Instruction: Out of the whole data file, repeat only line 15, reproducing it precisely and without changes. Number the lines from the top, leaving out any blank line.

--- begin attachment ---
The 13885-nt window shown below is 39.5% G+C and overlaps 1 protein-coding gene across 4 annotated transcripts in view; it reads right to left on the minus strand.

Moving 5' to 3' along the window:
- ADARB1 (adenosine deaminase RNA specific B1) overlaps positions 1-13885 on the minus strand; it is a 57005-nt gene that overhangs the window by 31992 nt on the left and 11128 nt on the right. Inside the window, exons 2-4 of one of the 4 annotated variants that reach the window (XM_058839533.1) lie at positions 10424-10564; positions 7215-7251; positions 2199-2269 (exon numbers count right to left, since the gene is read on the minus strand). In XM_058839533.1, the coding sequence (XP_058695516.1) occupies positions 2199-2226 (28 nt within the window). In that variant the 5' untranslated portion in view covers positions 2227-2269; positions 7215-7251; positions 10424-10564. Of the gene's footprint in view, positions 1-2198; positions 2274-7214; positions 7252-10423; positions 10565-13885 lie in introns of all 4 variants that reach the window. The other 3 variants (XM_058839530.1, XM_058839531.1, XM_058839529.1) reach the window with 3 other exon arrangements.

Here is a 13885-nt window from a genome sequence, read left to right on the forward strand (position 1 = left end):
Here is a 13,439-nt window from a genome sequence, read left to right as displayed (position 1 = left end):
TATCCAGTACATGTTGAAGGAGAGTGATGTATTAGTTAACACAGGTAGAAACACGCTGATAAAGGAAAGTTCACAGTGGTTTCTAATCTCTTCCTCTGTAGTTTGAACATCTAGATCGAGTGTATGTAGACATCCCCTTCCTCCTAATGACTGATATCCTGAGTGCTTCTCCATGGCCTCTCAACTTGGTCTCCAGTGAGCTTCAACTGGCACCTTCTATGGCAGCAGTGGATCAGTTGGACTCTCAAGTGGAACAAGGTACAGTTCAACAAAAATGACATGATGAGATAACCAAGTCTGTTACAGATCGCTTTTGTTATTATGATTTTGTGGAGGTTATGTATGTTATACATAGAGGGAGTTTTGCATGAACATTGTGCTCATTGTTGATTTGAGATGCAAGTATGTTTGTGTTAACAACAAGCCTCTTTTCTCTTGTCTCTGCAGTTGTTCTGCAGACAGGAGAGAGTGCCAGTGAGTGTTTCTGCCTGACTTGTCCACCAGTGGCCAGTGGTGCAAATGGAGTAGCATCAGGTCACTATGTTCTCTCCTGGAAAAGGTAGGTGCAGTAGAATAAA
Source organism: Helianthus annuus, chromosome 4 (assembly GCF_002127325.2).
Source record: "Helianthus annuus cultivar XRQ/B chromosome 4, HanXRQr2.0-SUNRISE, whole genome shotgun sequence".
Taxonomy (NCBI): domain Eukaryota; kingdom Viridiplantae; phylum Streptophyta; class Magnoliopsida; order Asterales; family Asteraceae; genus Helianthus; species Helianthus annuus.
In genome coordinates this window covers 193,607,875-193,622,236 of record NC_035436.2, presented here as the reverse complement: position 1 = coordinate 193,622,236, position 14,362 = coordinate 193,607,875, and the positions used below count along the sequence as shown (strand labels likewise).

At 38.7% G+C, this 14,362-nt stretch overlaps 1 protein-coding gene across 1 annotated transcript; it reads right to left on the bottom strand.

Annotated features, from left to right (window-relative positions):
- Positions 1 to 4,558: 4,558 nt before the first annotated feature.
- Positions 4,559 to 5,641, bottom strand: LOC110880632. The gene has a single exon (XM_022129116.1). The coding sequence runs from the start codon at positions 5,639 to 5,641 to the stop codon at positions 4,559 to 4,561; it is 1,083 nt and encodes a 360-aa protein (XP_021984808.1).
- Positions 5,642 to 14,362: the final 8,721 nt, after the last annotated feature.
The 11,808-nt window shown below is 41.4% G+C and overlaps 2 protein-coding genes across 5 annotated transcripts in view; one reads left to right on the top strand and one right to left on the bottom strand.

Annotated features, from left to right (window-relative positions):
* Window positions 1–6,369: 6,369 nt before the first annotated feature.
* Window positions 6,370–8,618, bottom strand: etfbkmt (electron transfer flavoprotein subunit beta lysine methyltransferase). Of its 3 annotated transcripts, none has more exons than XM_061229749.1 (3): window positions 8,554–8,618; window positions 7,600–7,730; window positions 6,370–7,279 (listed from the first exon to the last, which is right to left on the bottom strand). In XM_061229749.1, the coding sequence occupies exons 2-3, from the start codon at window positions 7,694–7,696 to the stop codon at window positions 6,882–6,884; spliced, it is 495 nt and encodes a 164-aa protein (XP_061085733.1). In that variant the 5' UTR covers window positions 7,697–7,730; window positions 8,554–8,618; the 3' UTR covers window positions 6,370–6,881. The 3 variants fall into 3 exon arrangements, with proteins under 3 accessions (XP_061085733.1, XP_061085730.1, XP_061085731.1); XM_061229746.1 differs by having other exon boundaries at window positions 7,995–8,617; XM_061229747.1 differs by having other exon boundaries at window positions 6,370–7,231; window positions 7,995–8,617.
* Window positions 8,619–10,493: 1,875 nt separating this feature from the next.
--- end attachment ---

- Positions 5,642 to 14,362: the final 8,721 nt, after the last annotated feature.